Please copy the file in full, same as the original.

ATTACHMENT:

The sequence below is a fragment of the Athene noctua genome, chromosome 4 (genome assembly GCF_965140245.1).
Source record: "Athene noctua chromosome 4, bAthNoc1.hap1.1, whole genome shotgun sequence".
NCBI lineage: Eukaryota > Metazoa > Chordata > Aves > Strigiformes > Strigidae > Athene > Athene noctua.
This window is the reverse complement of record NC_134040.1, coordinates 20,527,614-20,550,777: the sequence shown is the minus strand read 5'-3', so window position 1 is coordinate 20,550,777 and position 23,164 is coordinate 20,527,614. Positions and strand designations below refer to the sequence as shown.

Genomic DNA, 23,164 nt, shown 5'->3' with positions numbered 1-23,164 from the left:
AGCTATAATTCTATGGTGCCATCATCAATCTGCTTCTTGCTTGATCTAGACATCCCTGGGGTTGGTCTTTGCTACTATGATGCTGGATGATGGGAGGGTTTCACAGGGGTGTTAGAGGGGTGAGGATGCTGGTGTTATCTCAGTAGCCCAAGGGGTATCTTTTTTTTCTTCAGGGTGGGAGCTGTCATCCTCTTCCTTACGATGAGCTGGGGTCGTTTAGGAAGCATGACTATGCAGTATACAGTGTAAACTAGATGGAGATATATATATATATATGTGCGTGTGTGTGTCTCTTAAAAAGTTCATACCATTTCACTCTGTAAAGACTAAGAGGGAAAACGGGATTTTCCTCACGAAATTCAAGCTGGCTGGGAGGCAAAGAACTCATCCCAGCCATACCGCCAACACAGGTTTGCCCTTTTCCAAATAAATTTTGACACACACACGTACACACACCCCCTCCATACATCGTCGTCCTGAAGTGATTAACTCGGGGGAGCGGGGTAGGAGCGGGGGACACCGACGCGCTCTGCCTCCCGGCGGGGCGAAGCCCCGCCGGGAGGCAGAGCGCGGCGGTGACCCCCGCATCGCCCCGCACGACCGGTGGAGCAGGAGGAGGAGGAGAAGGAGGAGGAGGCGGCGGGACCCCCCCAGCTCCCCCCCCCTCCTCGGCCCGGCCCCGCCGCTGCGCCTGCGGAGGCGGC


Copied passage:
The sequence below is a fragment of the Athene noctua genome, chromosome 4 (genome assembly GCF_965140245.1).
Source record: "Athene noctua chromosome 4, bAthNoc1.hap1.1, whole genome shotgun sequence".
NCBI lineage: Eukaryota > Metazoa > Chordata > Aves > Strigiformes > Strigidae > Athene > Athene noctua.
This window is the reverse complement of record NC_134040.1, coordinates 20,527,614-20,550,777: the sequence shown is the minus strand read 5'-3', so window position 1 is coordinate 20,550,777 and position 23,164 is coordinate 20,527,614. Positions and strand designations below refer to the sequence as shown.

Genomic DNA, 23,164 nt, shown 5'->3' with positions numbered 1-23,164 from the left:
AGCTATAATTCTATGGTGCCATCATCAATCTGCTTCTTGCTTGATCTAGACATCCCTGGGGTTGGTCTTTGCTACTATGATGCTGGATGATGGGAGGGTTTCACAGGGGTGTTAGAGGGGTGAGGATGCTGGTGTTATCTCAGTAGCCCAAGGGGTATCTTTTTTTTCTTCAGGGTGGGAGCTGTCATCCTCTTCCTTACGATGAGCTGGGGTCGTTTAGGAAGCATGACTATGCAGTATACAGTGTAAACTAGATGGAGATATATATATATATATGTGCGTGTGTGTGTCTCTTAAAAAGTTCATACCATTTCACTCTGTAAAGACTAAGAGGGAAAACGGGATTTTCCTCACGAAATTCAAGCTGGCTGGGAGGCAAAGAACTCATCCCAGCCATACCGCCAACACAGGTTTGCCCTTTTCCAAATAAATTTTGACACACACACGTACACACACCCCCTCCATACATCGTCGTCCTGAAGTGATTAACTCGGGGGAGCGGGGTAGGAGCGGGGGACACCGACGCGCTCTGCCTCCCGGCGGGGCGAAGCCCCGCCGGGAGGCAGAGCGCGGCGGTGACCCCCGCATCGCCCCGCACGACCGGTGGAGCAGGAGGAGGAGGAGAAGGAGGAGGAGGCGGCGGGACCCCCCCAGCTCCCCCCCCCTCCTCGGCCCGGCCCCGCCGCTGCGCCTGCGGAGGCGGC